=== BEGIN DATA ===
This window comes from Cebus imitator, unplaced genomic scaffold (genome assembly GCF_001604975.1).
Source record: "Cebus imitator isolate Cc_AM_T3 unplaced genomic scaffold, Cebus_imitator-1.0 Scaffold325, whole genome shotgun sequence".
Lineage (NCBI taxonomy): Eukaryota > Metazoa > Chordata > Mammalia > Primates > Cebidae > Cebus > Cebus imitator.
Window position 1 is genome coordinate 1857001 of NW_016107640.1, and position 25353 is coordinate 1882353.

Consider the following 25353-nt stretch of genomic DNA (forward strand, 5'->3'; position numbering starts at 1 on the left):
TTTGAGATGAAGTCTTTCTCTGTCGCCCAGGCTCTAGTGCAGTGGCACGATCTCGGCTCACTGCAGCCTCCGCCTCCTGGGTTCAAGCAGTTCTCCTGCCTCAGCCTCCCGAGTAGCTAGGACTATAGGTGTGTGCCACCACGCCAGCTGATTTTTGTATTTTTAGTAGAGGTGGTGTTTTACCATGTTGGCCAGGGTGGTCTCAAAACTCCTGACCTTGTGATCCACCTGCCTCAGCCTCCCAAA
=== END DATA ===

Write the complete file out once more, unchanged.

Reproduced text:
This window comes from Cebus imitator, unplaced genomic scaffold (genome assembly GCF_001604975.1).
Source record: "Cebus imitator isolate Cc_AM_T3 unplaced genomic scaffold, Cebus_imitator-1.0 Scaffold325, whole genome shotgun sequence".
Lineage (NCBI taxonomy): Eukaryota > Metazoa > Chordata > Mammalia > Primates > Cebidae > Cebus > Cebus imitator.
Window position 1 is genome coordinate 1857001 of NW_016107640.1, and position 25353 is coordinate 1882353.

Consider the following 25353-nt stretch of genomic DNA (forward strand, 5'->3'; position numbering starts at 1 on the left):
TTTGAGATGAAGTCTTTCTCTGTCGCCCAGGCTCTAGTGCAGTGGCACGATCTCGGCTCACTGCAGCCTCCGCCTCCTGGGTTCAAGCAGTTCTCCTGCCTCAGCCTCCCGAGTAGCTAGGACTATAGGTGTGTGCCACCACGCCAGCTGATTTTTGTATTTTTAGTAGAGGTGGTGTTTTACCATGTTGGCCAGGGTGGTCTCAAAACTCCTGACCTTGTGATCCACCTGCCTCAGCCTCCCAAA